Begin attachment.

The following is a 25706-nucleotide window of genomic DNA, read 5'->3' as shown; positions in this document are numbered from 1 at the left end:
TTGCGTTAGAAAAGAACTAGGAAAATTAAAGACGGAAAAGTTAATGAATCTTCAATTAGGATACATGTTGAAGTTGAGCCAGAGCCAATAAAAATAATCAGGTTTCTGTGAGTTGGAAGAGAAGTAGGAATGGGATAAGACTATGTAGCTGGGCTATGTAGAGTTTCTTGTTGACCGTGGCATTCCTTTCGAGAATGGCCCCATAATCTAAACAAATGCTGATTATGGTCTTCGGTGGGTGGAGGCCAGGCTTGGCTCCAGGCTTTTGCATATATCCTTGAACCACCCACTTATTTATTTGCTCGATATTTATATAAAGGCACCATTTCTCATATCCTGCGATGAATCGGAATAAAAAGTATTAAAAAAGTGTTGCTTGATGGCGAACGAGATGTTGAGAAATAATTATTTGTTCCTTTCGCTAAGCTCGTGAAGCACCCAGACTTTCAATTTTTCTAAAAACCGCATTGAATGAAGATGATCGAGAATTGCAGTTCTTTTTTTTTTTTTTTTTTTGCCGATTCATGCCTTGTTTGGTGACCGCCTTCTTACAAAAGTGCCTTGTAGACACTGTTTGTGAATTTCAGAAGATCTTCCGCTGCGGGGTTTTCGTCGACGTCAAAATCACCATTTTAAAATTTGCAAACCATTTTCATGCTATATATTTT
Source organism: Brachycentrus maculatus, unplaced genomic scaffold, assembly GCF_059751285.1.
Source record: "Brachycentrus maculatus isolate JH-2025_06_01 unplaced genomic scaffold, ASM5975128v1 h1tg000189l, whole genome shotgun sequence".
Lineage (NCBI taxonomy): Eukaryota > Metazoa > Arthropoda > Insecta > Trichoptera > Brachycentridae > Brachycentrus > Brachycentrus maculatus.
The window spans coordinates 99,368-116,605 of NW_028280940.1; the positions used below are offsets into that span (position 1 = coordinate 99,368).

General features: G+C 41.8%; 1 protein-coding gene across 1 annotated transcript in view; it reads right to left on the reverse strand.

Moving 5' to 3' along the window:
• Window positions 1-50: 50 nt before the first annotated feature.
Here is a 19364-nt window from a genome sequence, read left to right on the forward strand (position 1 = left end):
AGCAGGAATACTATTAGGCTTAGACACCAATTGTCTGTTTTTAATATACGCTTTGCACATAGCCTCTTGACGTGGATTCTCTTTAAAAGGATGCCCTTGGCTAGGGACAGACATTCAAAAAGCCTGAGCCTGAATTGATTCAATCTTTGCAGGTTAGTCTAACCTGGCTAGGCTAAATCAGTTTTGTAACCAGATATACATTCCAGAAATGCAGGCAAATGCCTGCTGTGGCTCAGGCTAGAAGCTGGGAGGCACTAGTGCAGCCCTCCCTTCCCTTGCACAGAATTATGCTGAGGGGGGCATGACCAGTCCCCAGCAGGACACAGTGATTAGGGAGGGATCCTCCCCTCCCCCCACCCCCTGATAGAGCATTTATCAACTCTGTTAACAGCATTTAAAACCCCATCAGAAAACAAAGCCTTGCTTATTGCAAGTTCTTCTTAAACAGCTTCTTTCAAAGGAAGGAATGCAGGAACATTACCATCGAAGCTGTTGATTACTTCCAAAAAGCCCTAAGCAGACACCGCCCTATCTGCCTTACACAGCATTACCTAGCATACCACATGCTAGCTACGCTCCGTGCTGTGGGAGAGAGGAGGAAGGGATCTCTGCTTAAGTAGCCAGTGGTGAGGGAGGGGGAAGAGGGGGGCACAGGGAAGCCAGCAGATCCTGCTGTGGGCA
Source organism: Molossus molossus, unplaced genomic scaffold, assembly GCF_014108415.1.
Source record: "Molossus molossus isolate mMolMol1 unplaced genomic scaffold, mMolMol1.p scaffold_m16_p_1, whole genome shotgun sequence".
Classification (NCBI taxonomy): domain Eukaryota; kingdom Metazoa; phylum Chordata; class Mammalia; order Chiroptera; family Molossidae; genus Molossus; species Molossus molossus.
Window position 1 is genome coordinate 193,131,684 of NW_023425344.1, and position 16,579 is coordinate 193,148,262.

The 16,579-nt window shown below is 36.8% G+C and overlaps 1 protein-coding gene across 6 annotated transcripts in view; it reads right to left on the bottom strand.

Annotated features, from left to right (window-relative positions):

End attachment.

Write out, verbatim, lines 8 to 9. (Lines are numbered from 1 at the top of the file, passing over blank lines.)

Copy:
Moving 5' to 3' along the window:
• Window positions 1-50: 50 nt before the first annotated feature.